One week from today, June 28, 2012, will be the 300th anniversary of the birth of one of the 18th century’s most famous and complex figures, Geneva-born Jean-Jacques Rousseau (1712-1778). A unique and genuinely radical thinker, who bridged 18th-century Rationalism and 19th-century Romanticism, Rousseau was the author (most famously for students of political theory) of A Discourse on the Origin of Inequality (1754) and The Social Contract (1762), but also of an idiosyncratic treatise on education Emile (1762), his autobiographical Confessions (1769, published posthumously in 1782), and Reveries of a Solitary Walker (written at the end of his life and also published posthumously in 1782).
Although in time I took quite a liking to Rousseau’s Confessions and enjoyed reading Reveries of a Solitary Walker (both books that I still own, among the few remaining remnants of my youthful academic aspirations), it was, of course, Rousseau the political philosopher whom I first encountered and first seriously engaged with. Rightly or wrongly, Rousseau was often teamed up with Thomas Hobbes and John Locke, the 17th-century English social contract theorists, to constitute a sort of trinity of early modern political theory. A more expansive syllabus might continue with Edmund Burke and 19th-century Restoration-era reactionary theorists, and romantic radicals; but for the most part “modern” political theory meant the social contract tradition of Hobbes and Locke with at least a nod to Rousseau. Whereas Locke leads to Liberalism, Rousseau led elsewhere. Thus, when we studied “Radical Political Thought,” we began with Rousseau. Indeed, Rousseau’s richness may rest in precisely how he highlights the strengths and weaknesses of both those directions in modern thought.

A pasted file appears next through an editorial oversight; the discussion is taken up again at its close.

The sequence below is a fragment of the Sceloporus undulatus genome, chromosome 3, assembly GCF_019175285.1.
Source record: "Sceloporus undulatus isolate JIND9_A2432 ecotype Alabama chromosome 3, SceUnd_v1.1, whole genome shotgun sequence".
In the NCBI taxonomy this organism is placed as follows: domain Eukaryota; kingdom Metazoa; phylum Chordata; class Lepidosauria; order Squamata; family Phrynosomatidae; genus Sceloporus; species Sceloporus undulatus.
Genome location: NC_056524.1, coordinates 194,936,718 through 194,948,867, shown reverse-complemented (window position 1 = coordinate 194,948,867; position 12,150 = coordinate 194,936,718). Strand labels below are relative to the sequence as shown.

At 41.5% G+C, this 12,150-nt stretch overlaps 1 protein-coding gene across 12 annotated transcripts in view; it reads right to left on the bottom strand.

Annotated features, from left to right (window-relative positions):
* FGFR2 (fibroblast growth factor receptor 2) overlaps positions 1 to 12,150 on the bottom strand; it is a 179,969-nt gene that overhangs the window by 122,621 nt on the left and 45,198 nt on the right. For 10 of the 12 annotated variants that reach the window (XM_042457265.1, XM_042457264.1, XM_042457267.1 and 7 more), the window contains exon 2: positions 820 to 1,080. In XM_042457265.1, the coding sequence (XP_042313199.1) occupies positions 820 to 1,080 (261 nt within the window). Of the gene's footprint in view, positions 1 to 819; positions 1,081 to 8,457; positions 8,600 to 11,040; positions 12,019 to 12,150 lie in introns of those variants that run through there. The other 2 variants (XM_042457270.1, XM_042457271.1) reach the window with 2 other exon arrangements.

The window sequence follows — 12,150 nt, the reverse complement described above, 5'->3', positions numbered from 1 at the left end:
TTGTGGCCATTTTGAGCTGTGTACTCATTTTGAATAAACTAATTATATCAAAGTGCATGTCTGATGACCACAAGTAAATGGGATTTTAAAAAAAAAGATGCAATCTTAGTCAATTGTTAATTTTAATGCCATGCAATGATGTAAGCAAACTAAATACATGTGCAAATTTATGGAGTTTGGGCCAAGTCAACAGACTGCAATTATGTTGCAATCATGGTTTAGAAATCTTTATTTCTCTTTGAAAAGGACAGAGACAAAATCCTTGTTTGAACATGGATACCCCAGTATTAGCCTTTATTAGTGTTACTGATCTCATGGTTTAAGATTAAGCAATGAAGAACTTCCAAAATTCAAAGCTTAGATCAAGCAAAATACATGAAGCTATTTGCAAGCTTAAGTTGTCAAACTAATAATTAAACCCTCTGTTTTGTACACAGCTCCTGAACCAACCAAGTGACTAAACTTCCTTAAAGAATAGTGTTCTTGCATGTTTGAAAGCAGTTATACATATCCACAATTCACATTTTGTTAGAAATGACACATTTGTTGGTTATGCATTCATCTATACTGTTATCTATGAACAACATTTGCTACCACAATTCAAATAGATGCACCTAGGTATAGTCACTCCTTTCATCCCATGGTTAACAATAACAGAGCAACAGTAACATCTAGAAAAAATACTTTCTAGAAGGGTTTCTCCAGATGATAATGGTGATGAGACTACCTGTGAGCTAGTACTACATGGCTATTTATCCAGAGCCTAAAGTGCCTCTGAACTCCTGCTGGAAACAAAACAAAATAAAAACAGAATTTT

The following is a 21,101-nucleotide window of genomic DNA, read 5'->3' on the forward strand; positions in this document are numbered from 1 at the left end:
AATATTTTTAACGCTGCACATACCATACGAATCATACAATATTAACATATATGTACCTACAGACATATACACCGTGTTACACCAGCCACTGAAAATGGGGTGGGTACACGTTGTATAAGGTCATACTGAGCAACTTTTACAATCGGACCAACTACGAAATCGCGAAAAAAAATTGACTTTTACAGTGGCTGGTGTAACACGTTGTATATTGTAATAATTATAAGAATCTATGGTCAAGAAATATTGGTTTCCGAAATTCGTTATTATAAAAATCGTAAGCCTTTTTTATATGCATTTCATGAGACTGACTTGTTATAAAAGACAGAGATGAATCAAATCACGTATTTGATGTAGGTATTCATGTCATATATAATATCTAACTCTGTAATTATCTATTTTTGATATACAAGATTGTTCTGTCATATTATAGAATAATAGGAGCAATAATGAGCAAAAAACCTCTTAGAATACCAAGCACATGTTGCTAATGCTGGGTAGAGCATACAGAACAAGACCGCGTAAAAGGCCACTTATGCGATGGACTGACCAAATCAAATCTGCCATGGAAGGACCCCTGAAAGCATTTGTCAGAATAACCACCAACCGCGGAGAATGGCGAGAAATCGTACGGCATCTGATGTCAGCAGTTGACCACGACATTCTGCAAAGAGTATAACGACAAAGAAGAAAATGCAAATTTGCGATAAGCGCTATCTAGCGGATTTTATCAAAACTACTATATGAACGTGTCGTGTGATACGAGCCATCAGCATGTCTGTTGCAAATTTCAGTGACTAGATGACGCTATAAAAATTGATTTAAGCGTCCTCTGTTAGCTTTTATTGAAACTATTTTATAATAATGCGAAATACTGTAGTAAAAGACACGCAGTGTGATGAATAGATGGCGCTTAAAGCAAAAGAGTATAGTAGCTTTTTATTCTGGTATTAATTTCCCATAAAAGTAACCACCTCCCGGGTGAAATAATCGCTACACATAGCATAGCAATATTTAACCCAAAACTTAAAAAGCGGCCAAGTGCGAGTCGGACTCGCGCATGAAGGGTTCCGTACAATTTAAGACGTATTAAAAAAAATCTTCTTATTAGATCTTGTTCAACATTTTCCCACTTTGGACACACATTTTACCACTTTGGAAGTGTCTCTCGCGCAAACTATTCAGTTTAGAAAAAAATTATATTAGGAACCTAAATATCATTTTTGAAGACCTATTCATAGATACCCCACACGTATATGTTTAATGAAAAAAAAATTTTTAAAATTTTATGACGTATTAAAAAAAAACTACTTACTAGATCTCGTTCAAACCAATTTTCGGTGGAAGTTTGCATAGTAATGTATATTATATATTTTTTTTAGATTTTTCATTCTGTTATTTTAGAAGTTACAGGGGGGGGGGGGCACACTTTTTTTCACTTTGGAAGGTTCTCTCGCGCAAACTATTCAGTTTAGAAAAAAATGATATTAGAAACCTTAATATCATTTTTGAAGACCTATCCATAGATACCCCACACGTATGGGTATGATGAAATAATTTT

In The Communist Manifesto, Karl Marx wondered “what earlier century had even a presentiment that such productive forces slumbered in the lap of social labor?” Indeed! A little less than a century earlier, in The Social Contract, Rousseau had taken it for granted that different climates would determine different forms of government. Prior to the advent of modern capitalism and its incredibly immense increase in productive capacity and output, Rousseau’s assumption of inherent - and ineradicable - limitations on human freedom and artifice must have seemed more like self-evident common sense. Unable to anticipate (and evaluate) capitalist modernity’s material accomplishments, Rousseau still thought he had seen enough of what “progress” had to offer, however. His most extreme such statement (perhaps also his most famous one) was his rejection of Aristotle’s view (Politics I, ii) that the first one to have constructed a city was humanity’s greatest benefactor. Of course, considering the biblical view that it was the murderer Cain who first founded a city (Genesis 4:17) Rousseau’s de-mystification of the virtues of civilization in his Discourse on the Origin of Inequality actually tapped into other deeply rooted understandings – understandings which modernity (especially liberal modernity) has usually tried to repress, and which radical theorists of all sorts have struggled to recover. That Rousseau remains equally famous for an alternative, totalitarian utopia (The Social Contract) – in effect, a de-Christianized, re-paganized neo-Geneva, modeled on republican Rome – just confirms the complexity and depth of his radicalism, the recognition of the insolubly problematic character of human nature, once imagined as abandoned to itself without a supernatural end and destiny.